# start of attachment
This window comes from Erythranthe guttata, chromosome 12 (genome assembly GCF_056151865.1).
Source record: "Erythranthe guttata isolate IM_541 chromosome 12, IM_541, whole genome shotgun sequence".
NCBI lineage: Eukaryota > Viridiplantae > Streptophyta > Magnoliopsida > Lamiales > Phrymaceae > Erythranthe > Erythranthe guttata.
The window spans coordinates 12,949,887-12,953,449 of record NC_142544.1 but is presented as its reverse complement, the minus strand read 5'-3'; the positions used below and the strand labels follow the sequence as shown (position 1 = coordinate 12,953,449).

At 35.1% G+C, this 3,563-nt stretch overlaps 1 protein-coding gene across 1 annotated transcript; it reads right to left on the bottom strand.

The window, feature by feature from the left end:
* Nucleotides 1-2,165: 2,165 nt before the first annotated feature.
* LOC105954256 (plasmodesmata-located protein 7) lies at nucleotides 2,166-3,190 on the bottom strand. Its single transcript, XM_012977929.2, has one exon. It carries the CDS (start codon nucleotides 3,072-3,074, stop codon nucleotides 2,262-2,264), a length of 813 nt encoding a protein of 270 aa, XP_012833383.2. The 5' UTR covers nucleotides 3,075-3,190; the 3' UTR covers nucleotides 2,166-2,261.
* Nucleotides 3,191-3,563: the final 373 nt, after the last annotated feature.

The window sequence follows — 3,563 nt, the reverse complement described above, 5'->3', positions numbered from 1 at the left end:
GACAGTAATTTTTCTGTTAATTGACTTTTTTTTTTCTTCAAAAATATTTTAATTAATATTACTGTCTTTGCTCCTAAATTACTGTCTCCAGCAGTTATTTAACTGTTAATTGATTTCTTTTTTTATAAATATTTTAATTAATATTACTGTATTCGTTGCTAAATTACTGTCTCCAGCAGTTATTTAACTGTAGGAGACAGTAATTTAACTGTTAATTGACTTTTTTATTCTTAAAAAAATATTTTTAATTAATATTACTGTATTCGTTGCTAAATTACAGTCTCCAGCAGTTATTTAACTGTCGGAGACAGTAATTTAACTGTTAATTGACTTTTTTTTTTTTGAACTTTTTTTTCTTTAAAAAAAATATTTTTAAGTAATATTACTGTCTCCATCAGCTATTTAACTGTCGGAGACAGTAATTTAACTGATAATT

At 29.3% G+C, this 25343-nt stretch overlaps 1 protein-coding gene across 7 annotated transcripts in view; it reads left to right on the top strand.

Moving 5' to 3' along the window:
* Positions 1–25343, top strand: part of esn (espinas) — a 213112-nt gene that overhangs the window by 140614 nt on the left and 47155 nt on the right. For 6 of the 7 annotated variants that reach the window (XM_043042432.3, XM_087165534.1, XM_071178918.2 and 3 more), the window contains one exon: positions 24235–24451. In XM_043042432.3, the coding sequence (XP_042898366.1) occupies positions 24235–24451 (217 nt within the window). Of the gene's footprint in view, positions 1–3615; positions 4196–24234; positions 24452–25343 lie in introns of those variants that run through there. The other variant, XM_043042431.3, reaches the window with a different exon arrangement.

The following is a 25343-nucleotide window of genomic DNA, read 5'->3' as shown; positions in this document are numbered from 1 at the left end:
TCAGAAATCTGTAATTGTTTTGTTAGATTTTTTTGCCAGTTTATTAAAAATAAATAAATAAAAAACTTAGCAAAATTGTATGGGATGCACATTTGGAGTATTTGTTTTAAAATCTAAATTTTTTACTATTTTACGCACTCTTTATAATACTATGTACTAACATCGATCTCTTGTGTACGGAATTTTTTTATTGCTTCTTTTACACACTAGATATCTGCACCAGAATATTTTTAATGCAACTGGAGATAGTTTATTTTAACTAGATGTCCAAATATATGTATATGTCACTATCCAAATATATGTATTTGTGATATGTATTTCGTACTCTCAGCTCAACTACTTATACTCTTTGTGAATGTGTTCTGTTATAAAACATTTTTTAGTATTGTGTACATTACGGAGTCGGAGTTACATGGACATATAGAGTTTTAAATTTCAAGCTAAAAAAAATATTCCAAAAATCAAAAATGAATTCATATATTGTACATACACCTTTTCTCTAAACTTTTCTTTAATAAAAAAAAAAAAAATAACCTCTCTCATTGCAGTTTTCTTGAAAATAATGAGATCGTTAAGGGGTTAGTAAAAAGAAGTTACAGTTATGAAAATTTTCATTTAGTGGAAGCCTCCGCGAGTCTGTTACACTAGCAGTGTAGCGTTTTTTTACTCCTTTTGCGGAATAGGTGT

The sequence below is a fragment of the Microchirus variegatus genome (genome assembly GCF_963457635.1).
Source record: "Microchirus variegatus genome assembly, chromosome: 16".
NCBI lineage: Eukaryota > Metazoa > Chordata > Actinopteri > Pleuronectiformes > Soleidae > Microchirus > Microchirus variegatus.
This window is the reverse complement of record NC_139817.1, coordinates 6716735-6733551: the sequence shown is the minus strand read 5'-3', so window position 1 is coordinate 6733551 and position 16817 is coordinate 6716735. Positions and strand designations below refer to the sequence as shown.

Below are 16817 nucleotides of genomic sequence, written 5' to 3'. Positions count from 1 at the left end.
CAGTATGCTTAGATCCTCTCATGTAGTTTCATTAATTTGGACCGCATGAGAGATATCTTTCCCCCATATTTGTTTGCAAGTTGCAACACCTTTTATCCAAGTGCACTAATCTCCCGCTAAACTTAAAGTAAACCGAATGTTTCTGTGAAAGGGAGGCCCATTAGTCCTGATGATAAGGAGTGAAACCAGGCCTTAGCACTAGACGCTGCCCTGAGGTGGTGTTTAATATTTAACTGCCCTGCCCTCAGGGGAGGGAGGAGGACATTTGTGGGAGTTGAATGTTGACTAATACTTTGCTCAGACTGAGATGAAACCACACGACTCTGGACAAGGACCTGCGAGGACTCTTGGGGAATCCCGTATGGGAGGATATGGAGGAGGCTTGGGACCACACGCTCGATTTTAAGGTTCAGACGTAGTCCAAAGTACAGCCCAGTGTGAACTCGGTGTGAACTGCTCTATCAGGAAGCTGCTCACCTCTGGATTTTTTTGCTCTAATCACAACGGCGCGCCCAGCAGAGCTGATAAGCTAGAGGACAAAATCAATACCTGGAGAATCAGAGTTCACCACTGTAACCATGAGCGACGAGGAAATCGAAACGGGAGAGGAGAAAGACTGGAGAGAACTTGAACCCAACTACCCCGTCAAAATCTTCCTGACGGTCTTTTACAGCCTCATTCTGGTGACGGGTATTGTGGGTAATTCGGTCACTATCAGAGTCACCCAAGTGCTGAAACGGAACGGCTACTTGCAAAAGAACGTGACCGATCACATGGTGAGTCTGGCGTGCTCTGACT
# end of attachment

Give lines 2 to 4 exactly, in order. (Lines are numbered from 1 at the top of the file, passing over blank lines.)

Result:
Source record: "Erythranthe guttata isolate IM_541 chromosome 12, IM_541, whole genome shotgun sequence".
NCBI lineage: Eukaryota > Viridiplantae > Streptophyta > Magnoliopsida > Lamiales > Phrymaceae > Erythranthe > Erythranthe guttata.
The window spans coordinates 12,949,887-12,953,449 of record NC_142544.1 but is presented as its reverse complement, the minus strand read 5'-3'; the positions used below and the strand labels follow the sequence as shown (position 1 = coordinate 12,953,449).